Combining all lines of business and comparing industry net incurred loss to GDP produces a very interesting picture (below). Loss to GDP was on a steadily rising track from 1970 to 1986, increasing from below 2% to above 3% over that period. 1987 saw a sea change in US insurance: a new tax law required discounting incurred losses, making cash flow underwriting much less attractive; the claims made form and absolute pollution exclusion were introduced; and, in casualty lines, we saw the beginning of a trend to limit coverage and exclude risk. Since 1987 loss as a percentage of GDP has decreased from 3% back to 2%. The consistent nature of the decline is masked by the clear impact of the reserving cycle as well as random year-to-year variability in catastrophe losses. The loss to GDP graph aggregates the impact of favorable frequency trends and shows that they have produced a material shift in insurance penetration into the economy. It shows the extent to which insurers, all eager to grow, are now fighting over a shrinking cake. The traditionally-insured part of the world is becoming safer: loss control programs, health warnings and risk awareness, drunk driving and graduated driving licenses are all reducing the premium and loss size of standard, lower limit liability policies.
Against this trend of the “disappearing small risk” we have seen other important trends in recent years.
The first has been a trend of increasing property losses driven by catastrophic events – such as Super-storm Sandy. Property premium globally has increased by 4.2% annually over the last five years, compared to 3.2% for motor and just 1.5% for liability, the two other major insurance sectors. In the US, without premium increases in property of around 15% since 2006, the total statutory premium in the industry would have shrunk by much more than the 2% drop actually observed.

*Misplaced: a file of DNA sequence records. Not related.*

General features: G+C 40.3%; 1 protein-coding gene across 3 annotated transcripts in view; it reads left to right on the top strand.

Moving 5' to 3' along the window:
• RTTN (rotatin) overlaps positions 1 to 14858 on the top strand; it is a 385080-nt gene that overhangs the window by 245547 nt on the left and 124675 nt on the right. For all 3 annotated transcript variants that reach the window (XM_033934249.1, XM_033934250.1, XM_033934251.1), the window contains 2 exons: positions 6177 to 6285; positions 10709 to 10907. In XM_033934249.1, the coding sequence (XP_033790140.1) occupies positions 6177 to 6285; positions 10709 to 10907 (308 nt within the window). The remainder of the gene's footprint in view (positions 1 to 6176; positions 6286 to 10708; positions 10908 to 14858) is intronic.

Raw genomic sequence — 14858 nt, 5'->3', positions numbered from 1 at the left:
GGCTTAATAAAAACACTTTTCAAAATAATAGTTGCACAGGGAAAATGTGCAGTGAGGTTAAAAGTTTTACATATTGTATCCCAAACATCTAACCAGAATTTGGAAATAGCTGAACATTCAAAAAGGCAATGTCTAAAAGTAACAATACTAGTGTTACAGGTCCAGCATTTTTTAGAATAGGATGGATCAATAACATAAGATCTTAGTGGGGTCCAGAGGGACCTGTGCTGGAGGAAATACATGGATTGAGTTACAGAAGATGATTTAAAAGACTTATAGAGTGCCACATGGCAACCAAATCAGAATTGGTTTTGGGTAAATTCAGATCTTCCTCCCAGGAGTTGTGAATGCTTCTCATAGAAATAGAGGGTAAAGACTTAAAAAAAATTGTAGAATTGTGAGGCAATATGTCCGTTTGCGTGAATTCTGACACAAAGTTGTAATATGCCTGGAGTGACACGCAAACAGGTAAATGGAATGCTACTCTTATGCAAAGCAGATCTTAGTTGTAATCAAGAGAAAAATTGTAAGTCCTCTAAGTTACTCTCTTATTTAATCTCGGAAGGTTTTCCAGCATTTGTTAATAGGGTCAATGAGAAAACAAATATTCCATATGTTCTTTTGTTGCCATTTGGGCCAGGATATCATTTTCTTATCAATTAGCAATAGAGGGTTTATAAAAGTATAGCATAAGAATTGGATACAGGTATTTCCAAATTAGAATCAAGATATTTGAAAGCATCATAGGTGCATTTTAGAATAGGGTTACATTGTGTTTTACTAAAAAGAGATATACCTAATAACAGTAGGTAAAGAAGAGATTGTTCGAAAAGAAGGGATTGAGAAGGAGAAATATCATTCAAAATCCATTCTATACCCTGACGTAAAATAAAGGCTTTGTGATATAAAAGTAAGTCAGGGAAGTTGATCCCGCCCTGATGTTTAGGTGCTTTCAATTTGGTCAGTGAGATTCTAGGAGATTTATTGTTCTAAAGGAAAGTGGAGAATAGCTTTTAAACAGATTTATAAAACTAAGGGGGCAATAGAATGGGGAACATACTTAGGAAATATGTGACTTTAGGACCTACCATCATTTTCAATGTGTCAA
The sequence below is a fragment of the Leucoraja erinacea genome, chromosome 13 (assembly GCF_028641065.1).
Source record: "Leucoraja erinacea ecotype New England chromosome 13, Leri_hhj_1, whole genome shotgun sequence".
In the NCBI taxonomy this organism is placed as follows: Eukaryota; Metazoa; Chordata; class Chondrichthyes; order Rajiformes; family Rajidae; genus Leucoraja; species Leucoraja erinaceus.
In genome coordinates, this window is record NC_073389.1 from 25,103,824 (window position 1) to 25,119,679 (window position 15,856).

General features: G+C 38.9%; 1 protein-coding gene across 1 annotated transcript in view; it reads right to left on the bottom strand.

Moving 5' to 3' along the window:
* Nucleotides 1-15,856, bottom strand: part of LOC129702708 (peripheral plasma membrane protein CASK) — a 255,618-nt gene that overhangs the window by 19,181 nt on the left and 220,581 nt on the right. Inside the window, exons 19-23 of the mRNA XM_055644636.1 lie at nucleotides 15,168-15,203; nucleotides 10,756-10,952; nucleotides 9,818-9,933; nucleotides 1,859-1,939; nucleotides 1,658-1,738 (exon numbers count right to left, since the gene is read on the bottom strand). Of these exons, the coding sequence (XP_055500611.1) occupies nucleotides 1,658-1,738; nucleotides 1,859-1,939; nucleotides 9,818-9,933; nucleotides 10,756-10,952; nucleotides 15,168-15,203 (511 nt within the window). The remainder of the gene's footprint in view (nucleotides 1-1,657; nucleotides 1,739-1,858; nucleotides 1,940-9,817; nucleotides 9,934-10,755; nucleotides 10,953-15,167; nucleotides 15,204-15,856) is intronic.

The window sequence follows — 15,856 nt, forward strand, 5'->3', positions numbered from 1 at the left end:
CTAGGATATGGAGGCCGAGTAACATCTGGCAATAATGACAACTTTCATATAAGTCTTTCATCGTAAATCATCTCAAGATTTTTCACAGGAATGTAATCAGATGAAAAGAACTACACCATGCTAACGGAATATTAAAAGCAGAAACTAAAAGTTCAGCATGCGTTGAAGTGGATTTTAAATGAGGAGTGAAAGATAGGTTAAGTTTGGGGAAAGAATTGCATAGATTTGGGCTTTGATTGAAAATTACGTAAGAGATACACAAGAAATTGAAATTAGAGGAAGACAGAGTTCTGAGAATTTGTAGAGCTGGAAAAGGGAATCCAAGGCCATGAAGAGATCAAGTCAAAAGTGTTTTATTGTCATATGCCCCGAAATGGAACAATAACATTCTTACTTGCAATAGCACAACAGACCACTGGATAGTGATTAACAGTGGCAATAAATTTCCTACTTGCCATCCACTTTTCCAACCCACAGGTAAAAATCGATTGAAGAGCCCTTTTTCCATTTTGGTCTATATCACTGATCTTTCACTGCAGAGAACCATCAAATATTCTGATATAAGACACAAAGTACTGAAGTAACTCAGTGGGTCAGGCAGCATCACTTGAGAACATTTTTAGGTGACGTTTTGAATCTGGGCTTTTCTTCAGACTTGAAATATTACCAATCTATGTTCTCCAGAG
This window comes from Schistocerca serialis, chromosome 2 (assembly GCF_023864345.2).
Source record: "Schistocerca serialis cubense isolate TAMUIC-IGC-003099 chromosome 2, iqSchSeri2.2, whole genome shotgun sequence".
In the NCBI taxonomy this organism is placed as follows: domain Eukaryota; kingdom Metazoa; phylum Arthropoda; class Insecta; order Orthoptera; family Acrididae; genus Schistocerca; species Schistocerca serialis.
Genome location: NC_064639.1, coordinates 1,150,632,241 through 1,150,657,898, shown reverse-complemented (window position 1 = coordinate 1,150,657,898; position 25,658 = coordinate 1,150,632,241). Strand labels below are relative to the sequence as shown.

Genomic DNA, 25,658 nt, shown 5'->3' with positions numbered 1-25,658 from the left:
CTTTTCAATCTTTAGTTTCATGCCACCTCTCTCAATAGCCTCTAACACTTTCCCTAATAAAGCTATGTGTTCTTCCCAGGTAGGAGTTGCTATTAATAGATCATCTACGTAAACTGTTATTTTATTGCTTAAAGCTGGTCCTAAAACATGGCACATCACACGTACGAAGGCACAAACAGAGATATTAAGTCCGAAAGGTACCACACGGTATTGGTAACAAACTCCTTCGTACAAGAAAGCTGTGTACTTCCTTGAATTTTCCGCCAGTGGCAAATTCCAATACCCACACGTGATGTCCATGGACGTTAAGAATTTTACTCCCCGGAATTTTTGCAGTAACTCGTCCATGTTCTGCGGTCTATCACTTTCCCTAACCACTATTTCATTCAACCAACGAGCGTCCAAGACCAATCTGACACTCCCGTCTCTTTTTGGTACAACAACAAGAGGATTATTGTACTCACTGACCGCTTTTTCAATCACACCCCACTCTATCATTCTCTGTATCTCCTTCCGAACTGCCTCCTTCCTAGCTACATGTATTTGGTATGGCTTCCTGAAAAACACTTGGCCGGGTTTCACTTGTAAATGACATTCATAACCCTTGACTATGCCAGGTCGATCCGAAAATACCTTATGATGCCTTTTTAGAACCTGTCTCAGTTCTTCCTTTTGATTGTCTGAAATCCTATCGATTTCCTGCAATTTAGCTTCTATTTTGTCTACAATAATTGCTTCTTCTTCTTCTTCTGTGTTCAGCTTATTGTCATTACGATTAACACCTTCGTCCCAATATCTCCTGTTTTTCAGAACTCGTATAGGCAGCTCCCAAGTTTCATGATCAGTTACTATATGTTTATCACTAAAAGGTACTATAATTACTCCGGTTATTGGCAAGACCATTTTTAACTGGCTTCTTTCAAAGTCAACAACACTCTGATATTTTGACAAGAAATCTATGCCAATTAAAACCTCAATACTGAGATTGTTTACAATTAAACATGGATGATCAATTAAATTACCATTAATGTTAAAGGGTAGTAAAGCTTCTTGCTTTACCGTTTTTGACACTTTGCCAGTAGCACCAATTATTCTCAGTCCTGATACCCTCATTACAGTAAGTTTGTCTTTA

Despite the increase in property exposure, global reinsurance capacity remains more than adequate to meet demand. Globally, the peak reinsured exposure remains US hurricane, followed by US earthquake, and then Euro and Japanese wind and earthquake exposures. The amount of risk transferred into the private reinsurance market is greatly reduced by a number of (implicit or explicit) government pools and public sector solutions, most notably the non-insurance of earthquake in the US and the Japan Earthquake Reinsurance pool. Many of these pools were created when reinsurance capacity was lower and not deemed sufficient to meet private market demand. But with today’s record levels of reinsurance capacity, now estimated by Aon Benfield Analytics to be in excess of $0.5 trillion, the opportunity exists to move substantial risk into the private insurance and reinsurance markets. Ballooning public sector debt is further reason why reliance on pre-funded reinsurance solutions is clearly a superior risk management solution.